“Old School Photography” (India Blog 22)
I was hungry. But I didn’t quite know the orientation of the place at the back of Hogg Market. Exactly where was I? I asked a young guy where Nizam’s restaurant was. He pointed. Told me to walk forward and then to the right. But I realized that the place looked different from yesterday. I found the restaurant, but it turned out to be a different Nizam’s. A copy of the first one, I guess.
I ordered one dish and two nans. It was paneer (cheese) in some kind of curried sauce. The food was quite tasty.
I still do not know my way around Hogg Market very well and get disoriented. Getting back through the market, I ended up going through that horrible meat market once again. Then I came across the young guy who had sold me the scarves. I was quite tired and ready to get back to the hotel.
But he invited me to come to his shop for a tea. So I agreed. It was not polite to turn him down.
It is Indian tea with milk and sugar already boiled in the tea, of course. So it is rather sweet and gooey. It really does not go well with me after drinking Turkish tea for years. The tea is served in one of those small clay cups. They are tiny and burn one’s fingers when filled to the brim.
I used to think those cups were more environmentally friendly. But seeing the piles of them swept up in the street behind my hotel, I am not sure.
I sat at his shop for tea, just at a counter, really.
A middle aged woman and her husband came to look at bed spreads and spreads for furniture. They are colourful and beautiful. No doubt about that. He kept showing them a large variety of them. A fantastic display. But when he gave them the price, the woman acted sour and refused at once. She didn’t even try to bargain for a deal. I think selling must sometimes be hard. But he must be doing okay. He had a huge stock of goods in his shop. Some of the silks are quite expensive, but beautiful.
It is probably easier to sell to foreigners, I suppose, who do not have a good idea of the prices.
After the tea, I got away because I felt like I needed a rest. But it was hard getting out of that market, crowded with shoppers. It was quite a long way to the front and the hawkers came after me like flies on fresh meat. They were very much on top of me. Man! I couldn’t get rid of them! And then there was a woman with her baby who tried to throw the powdered milk scam on me once again. I don’t know how many times these women came at me with that powdered milk scam. It must be the most overworked scams in that place for foreigners. They better think up some new ones. I am sure they will, too.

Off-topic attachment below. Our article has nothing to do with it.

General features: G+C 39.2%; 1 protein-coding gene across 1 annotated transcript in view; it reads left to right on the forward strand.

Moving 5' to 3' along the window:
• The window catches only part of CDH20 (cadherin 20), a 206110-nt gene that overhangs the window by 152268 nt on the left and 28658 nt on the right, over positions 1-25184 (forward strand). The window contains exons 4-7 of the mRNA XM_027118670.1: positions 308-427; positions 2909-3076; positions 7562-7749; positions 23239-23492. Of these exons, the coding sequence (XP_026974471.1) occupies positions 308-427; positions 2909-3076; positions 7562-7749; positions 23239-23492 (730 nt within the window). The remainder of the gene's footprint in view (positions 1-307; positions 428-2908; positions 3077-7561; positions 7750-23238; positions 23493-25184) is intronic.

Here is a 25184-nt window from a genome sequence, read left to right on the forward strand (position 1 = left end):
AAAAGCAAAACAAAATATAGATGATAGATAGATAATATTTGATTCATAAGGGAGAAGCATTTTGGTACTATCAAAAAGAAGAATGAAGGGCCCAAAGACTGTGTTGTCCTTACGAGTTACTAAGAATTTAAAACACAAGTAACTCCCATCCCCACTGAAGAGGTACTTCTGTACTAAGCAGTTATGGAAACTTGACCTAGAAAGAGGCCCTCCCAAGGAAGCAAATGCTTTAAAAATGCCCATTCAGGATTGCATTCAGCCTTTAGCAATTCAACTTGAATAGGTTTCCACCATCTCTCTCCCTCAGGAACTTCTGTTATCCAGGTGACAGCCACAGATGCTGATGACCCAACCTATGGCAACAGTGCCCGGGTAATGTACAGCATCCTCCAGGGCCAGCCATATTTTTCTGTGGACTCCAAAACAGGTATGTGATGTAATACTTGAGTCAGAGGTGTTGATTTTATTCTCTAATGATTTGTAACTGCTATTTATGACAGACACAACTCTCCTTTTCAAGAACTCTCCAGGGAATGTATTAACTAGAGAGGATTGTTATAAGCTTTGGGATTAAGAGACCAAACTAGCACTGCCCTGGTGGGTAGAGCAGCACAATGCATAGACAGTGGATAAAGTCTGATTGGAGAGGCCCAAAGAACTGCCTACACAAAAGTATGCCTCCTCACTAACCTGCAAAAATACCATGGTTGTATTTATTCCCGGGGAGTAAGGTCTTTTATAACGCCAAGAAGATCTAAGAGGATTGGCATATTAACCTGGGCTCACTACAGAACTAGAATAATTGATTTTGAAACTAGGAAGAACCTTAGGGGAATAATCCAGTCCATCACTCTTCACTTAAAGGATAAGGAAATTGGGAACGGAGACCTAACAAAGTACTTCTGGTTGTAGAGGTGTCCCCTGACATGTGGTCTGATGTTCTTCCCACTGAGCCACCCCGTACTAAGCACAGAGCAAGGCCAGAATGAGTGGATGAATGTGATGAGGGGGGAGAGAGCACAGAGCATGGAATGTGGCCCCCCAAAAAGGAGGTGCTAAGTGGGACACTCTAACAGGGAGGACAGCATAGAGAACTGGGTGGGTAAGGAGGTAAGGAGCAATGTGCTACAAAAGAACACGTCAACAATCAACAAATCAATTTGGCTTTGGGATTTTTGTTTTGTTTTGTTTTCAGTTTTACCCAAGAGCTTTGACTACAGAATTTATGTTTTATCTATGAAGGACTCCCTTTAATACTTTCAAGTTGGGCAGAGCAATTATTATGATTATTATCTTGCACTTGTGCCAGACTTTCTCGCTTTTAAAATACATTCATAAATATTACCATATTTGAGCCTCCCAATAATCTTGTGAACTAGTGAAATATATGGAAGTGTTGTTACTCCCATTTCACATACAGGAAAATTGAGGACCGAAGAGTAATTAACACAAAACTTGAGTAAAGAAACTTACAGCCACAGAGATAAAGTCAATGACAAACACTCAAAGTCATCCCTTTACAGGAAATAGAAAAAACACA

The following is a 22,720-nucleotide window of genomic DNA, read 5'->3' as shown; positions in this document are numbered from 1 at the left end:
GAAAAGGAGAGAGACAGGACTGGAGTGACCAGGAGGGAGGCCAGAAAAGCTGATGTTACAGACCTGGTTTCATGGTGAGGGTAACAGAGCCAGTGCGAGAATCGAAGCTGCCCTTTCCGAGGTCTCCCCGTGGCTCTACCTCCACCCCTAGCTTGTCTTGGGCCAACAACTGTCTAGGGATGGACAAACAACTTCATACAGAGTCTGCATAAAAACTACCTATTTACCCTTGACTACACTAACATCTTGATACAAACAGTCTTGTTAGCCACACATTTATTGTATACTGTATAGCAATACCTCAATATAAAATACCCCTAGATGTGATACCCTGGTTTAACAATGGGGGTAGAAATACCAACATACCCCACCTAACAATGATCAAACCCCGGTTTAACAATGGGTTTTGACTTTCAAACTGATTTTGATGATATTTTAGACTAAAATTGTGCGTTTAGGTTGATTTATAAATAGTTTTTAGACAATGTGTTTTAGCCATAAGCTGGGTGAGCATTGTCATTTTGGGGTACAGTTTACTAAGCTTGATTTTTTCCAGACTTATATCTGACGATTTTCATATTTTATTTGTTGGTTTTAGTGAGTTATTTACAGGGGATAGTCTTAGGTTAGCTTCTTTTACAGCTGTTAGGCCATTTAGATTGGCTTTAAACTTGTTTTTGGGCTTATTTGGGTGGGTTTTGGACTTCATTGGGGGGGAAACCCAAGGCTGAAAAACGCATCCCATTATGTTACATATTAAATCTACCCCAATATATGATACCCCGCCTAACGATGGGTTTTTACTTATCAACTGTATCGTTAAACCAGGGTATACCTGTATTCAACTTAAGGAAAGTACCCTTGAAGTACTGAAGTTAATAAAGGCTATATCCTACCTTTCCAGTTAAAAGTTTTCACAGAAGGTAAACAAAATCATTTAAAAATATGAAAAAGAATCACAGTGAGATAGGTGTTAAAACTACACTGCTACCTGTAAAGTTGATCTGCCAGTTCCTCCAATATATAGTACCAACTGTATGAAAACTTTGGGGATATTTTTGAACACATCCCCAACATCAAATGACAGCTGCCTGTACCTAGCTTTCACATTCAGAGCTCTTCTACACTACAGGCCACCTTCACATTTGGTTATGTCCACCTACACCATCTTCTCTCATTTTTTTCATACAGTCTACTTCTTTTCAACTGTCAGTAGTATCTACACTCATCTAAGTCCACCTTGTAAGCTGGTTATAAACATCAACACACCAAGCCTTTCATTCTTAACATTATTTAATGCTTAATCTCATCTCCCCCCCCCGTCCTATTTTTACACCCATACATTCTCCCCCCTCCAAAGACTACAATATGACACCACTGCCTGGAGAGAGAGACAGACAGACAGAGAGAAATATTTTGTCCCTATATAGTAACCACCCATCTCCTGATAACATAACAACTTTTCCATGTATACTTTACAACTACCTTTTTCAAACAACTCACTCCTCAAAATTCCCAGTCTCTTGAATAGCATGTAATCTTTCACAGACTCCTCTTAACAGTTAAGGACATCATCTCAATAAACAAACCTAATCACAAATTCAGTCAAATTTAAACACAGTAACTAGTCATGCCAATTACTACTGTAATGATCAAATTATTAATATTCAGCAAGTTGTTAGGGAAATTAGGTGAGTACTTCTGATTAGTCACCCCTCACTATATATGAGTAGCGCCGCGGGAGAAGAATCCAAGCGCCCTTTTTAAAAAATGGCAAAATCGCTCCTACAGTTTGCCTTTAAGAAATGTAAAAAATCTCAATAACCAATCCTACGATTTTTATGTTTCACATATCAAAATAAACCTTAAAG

A kid was coming and grabbing my ass from behind. I wanted to scream! Man! These people will drive one Stark Raving Fucking Mad! Finally, I just said to this guy who I was moving past: “Just leave me the fuck alone!” Boy! But they pretend not to understand that!
Meanwhile, all the Indians are strolling through the market and enjoying themselves, enjoying their leisure. And these leeches are coming after the foreigners. I seemed like I was one of the few there.
I could have gone berserk. It wouldn’t have been the first time. And start shouting! I did it once in Budapest when the metro police women kept bugging me about my ticket. I started shouting and the two women with badges just ran away. I escaped out of the metro. I was not trying to ride free. But with their help, I learned how to go free in about three days. They thought they were still communists, when that era had already died.
I was trying to flee the scene at Hogg Market, to escape the tout-hogs, but I could not get up enough speed because of the crowd and confusion. They had set up many markets in the street outside of the buildings and there was a mass of people. All confusion, with motor scooters, motor cycles, cars, jeeps, big vehicles, bicycles, in those small roads. Some Indians have gotten rich and have big beautiful vehicles.
Finally, I made it out of there and walked to the hotel. I will take my chances with the mosquitoes, more than with those pests. There were hawkers there who wanted to change money as well.
Along that wide avenue yesterday, I saw a large group of attractive young girls or women standing in a group. I don’t know what they were doing with them right then, but it seemed that they were certainly made up as call girls. Getting ready to go somewhere. That seemed perfectly clear. I cannot be sure, but that was my hypothesis.
I guess that there are lots of ways to take down women and that is one of them. On the other hand, maybe it gives them a better life. It is an empirical question. I do not know the answer.
This morning, I met some New Zealanders at breakfast. The Australians are still here too. One of the New Zealanders sat down at my table at breakfast. I asked the past middle aged guy if he was on a tour. He said, no, unfortunately, he had to work. I asked if he was Australian. He said, no, New Zealand. I could tell that his accent was not quite like the Australians.
His company is doing some kind of manufacturing in India. We had a good conversation. I told him about my photography. When I told him I was using black and white film, he tried to put me down. He said: “That’s sort of old school, isn’t it? Is anyone still making black and white film?”
Yes, old school, and getting more popular as more people get tired of digital. Kodak went back to making film, along with Ilford in England.
Another guy from the group came and they talked shop. There was a Chinese guy who was part of the group too.
And I found out that they are building roads in Afghanistan too. Their big concern seemed to be “getting the prices right.” I wonder if it is American money that is funding it. Subcontracting out, I suppose. Sounds like it would be funded by the US war machine in Afghanistan.
Now there is something that one cannot object to!